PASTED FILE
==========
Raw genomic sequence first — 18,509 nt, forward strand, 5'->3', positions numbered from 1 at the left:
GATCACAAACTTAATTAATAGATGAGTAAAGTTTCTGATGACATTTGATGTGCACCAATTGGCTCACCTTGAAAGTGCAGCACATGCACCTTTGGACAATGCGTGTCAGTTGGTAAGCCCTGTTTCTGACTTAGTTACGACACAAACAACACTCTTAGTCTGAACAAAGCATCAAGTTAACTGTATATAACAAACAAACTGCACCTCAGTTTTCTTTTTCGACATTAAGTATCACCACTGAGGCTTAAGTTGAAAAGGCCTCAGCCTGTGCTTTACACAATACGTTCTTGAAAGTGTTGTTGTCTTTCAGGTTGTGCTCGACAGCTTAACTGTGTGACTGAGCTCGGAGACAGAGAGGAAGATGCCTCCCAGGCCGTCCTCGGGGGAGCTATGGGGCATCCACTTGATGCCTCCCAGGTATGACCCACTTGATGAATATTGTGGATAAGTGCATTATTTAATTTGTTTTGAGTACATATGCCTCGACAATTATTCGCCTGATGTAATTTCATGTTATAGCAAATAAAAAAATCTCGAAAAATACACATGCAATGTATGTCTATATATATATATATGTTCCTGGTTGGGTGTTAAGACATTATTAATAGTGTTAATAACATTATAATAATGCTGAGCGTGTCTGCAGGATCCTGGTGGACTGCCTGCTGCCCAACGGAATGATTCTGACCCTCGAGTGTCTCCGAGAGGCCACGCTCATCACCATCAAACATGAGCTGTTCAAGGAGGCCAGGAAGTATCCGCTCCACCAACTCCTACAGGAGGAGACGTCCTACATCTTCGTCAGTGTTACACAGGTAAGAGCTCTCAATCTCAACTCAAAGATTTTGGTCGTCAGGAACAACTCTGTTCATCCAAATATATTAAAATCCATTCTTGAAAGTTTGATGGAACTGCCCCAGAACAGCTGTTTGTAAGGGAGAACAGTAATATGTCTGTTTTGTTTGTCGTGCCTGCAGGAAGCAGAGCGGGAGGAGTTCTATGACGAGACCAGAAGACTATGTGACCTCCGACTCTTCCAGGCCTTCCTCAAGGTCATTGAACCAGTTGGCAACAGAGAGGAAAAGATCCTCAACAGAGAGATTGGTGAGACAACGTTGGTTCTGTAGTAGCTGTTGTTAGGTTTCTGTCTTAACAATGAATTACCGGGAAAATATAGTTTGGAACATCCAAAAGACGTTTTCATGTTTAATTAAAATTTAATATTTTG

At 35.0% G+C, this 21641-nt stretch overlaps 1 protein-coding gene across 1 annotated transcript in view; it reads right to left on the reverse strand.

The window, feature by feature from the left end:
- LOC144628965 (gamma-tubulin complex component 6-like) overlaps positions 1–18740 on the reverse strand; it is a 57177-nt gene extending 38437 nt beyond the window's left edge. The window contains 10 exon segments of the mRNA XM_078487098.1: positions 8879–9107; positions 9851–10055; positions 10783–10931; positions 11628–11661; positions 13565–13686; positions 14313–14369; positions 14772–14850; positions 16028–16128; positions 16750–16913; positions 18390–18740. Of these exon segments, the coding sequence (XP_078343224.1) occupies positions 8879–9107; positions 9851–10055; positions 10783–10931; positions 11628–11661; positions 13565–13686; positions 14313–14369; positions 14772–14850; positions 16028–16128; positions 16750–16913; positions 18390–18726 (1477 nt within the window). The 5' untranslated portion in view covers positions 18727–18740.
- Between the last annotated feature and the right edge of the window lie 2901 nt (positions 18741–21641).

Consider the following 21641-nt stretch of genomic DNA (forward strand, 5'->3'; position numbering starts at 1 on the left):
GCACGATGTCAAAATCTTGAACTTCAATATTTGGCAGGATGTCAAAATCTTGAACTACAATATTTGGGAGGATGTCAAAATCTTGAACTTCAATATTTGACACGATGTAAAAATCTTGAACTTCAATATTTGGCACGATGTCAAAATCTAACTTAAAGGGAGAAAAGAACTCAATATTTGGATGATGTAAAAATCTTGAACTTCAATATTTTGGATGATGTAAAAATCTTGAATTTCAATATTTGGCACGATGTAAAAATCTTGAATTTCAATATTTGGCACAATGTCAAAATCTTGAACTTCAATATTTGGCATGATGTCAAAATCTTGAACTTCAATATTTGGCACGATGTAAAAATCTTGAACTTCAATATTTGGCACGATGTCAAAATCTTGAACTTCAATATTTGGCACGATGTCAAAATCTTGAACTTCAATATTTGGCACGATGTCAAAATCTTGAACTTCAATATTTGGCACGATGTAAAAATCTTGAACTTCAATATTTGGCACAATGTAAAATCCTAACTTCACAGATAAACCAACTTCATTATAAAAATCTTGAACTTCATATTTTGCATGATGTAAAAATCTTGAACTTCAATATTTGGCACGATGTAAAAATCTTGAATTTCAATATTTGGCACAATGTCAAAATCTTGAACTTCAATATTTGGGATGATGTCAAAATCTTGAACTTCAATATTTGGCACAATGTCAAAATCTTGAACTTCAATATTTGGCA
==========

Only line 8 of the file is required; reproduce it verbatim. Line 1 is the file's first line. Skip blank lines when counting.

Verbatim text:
GCACGATGTCAAAATCTTGAACTTCAATATTTGGCAGGATGTCAAAATCTTGAACTACAATATTTGGGAGGATGTCAAAATCTTGAACTTCAATATTTGACACGATGTAAAAATCTTGAACTTCAATATTTGGCACGATGTCAAAATCTAACTTAAAGGGAGAAAAGAACTCAATATTTGGATGATGTAAAAATCTTGAACTTCAATATTTTGGATGATGTAAAAATCTTGAATTTCAATATTTGGCACGATGTAAAAATCTTGAATTTCAATATTTGGCACAATGTCAAAATCTTGAACTTCAATATTTGGCATGATGTCAAAATCTTGAACTTCAATATTTGGCACGATGTAAAAATCTTGAACTTCAATATTTGGCACGATGTCAAAATCTTGAACTTCAATATTTGGCACGATGTCAAAATCTTGAACTTCAATATTTGGCACGATGTCAAAATCTTGAACTTCAATATTTGGCACGATGTAAAAATCTTGAACTTCAATATTTGGCACAATGTAAAATCCTAACTTCACAGATAAACCAACTTCATTATAAAAATCTTGAACTTCATATTTTGCATGATGTAAAAATCTTGAACTTCAATATTTGGCACGATGTAAAAATCTTGAATTTCAATATTTGGCACAATGTCAAAATCTTGAACTTCAATATTTGGGATGATGTCAAAATCTTGAACTTCAATATTTGGCACAATGTCAAAATCTTGAACTTCAATATTTGGCA